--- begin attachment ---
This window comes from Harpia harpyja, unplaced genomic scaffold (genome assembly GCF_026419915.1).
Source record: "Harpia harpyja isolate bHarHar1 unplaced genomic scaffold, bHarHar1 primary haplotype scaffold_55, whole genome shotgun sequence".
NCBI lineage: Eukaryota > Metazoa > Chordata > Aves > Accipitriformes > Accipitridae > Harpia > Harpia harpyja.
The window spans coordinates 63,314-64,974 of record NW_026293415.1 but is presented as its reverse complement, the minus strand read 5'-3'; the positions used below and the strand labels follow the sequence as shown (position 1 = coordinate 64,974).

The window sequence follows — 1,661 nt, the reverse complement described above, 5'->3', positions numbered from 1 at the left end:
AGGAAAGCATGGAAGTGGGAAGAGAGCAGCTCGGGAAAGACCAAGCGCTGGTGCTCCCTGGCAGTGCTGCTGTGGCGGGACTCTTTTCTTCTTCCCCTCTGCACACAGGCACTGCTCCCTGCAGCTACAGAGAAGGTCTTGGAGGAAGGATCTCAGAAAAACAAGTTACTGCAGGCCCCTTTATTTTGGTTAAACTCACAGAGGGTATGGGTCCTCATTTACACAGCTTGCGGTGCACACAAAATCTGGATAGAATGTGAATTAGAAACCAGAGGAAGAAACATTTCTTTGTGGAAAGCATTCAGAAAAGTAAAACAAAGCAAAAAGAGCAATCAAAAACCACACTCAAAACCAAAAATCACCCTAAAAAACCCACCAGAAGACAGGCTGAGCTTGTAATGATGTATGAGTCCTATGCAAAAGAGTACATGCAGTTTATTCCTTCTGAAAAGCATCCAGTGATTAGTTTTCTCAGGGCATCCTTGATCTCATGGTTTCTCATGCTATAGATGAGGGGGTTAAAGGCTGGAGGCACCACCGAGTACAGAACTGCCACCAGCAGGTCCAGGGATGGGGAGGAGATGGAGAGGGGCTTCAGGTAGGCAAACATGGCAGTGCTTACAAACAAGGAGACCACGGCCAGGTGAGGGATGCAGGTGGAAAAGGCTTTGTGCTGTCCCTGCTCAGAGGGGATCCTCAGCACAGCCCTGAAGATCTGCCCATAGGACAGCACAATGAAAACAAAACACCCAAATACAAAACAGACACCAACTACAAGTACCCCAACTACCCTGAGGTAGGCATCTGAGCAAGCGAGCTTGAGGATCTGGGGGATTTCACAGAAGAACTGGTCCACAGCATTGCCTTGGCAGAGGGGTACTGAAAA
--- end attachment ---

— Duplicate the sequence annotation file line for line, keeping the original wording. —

This window comes from Harpia harpyja, unplaced genomic scaffold (genome assembly GCF_026419915.1).
Source record: "Harpia harpyja isolate bHarHar1 unplaced genomic scaffold, bHarHar1 primary haplotype scaffold_55, whole genome shotgun sequence".
NCBI lineage: Eukaryota > Metazoa > Chordata > Aves > Accipitriformes > Accipitridae > Harpia > Harpia harpyja.
The window spans coordinates 63,314-64,974 of record NW_026293415.1 but is presented as its reverse complement, the minus strand read 5'-3'; the positions used below and the strand labels follow the sequence as shown (position 1 = coordinate 64,974).

The window sequence follows — 1,661 nt, the reverse complement described above, 5'->3', positions numbered from 1 at the left end:
AGGAAAGCATGGAAGTGGGAAGAGAGCAGCTCGGGAAAGACCAAGCGCTGGTGCTCCCTGGCAGTGCTGCTGTGGCGGGACTCTTTTCTTCTTCCCCTCTGCACACAGGCACTGCTCCCTGCAGCTACAGAGAAGGTCTTGGAGGAAGGATCTCAGAAAAACAAGTTACTGCAGGCCCCTTTATTTTGGTTAAACTCACAGAGGGTATGGGTCCTCATTTACACAGCTTGCGGTGCACACAAAATCTGGATAGAATGTGAATTAGAAACCAGAGGAAGAAACATTTCTTTGTGGAAAGCATTCAGAAAAGTAAAACAAAGCAAAAAGAGCAATCAAAAACCACACTCAAAACCAAAAATCACCCTAAAAAACCCACCAGAAGACAGGCTGAGCTTGTAATGATGTATGAGTCCTATGCAAAAGAGTACATGCAGTTTATTCCTTCTGAAAAGCATCCAGTGATTAGTTTTCTCAGGGCATCCTTGATCTCATGGTTTCTCATGCTATAGATGAGGGGGTTAAAGGCTGGAGGCACCACCGAGTACAGAACTGCCACCAGCAGGTCCAGGGATGGGGAGGAGATGGAGAGGGGCTTCAGGTAGGCAAACATGGCAGTGCTTACAAACAAGGAGACCACGGCCAGGTGAGGGATGCAGGTGGAAAAGGCTTTGTGCTGTCCCTGCTCAGAGGGGATCCTCAGCACAGCCCTGAAGATCTGCCCATAGGACAGCACAATGAAAACAAAACACCCAAATACAAAACAGACACCAACTACAAGTACCCCAACTACCCTGAGGTAGGCATCTGAGCAAGCGAGCTTGAGGATCTGGGGGATTTCACAGAAGAACTGGTCCACAGCATTGCCTTGGCAGAGGGGTACTGAAAA